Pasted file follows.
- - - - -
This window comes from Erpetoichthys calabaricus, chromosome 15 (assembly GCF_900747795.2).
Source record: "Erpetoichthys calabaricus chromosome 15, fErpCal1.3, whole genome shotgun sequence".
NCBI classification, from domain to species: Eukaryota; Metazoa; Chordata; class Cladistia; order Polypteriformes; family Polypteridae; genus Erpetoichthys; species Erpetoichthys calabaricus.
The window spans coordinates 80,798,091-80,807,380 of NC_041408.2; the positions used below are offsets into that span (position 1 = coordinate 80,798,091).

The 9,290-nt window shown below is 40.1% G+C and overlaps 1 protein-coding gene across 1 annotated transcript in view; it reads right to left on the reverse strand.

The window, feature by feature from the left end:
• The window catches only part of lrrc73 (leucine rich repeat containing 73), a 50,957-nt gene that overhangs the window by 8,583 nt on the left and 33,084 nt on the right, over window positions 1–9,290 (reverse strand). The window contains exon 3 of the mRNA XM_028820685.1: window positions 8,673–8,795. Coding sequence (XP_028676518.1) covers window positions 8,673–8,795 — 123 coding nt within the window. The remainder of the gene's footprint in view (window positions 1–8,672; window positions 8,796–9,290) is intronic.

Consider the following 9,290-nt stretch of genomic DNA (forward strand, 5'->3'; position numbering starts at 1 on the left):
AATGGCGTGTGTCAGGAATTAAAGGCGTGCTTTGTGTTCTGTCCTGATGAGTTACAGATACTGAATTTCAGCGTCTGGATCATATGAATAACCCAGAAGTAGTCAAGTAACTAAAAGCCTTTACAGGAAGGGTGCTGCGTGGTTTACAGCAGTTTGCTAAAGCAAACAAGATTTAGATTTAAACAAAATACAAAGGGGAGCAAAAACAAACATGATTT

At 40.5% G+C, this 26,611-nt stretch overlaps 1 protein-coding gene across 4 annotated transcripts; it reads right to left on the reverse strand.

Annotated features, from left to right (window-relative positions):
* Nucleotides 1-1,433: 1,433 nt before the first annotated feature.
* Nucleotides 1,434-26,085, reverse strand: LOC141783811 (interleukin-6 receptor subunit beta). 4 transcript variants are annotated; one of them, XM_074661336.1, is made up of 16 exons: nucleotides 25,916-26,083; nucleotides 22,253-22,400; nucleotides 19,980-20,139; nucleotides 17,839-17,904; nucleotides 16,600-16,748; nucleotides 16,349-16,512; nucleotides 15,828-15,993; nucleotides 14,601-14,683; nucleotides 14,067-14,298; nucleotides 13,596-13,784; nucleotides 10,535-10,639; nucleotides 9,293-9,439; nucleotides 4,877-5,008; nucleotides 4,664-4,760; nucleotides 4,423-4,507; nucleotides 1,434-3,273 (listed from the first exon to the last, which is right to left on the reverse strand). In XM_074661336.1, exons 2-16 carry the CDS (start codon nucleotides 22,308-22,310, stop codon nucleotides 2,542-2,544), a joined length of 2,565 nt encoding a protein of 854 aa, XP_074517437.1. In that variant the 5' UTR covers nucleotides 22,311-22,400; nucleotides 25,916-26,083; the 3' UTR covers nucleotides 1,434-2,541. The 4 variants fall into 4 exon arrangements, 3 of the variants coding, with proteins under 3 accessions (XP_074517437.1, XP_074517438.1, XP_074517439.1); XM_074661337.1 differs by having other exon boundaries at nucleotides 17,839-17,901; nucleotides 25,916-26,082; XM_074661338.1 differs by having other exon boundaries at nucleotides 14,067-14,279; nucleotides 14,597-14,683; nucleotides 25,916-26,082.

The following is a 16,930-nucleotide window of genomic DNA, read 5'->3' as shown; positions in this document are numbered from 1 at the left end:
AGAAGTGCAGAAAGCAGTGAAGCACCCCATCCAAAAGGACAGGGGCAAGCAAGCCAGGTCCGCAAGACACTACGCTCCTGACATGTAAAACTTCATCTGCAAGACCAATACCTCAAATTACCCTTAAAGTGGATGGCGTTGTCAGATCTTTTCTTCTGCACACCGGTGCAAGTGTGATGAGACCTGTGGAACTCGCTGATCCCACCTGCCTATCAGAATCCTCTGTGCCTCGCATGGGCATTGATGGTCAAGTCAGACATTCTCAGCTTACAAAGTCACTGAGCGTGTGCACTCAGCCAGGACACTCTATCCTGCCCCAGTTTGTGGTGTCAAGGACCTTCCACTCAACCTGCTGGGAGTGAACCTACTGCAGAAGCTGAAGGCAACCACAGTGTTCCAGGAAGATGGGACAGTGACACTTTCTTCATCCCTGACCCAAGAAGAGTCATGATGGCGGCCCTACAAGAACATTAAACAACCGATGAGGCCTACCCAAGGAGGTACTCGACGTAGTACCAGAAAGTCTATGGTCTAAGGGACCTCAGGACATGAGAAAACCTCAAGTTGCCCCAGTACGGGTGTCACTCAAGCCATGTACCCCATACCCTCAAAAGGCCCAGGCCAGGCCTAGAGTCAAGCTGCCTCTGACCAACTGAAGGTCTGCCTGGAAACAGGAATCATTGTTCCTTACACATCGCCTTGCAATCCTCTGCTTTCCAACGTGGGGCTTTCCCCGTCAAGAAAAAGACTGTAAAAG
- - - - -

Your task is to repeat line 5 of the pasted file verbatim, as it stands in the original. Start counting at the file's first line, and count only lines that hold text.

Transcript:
The 9,290-nt window shown below is 40.1% G+C and overlaps 1 protein-coding gene across 1 annotated transcript in view; it reads right to left on the reverse strand.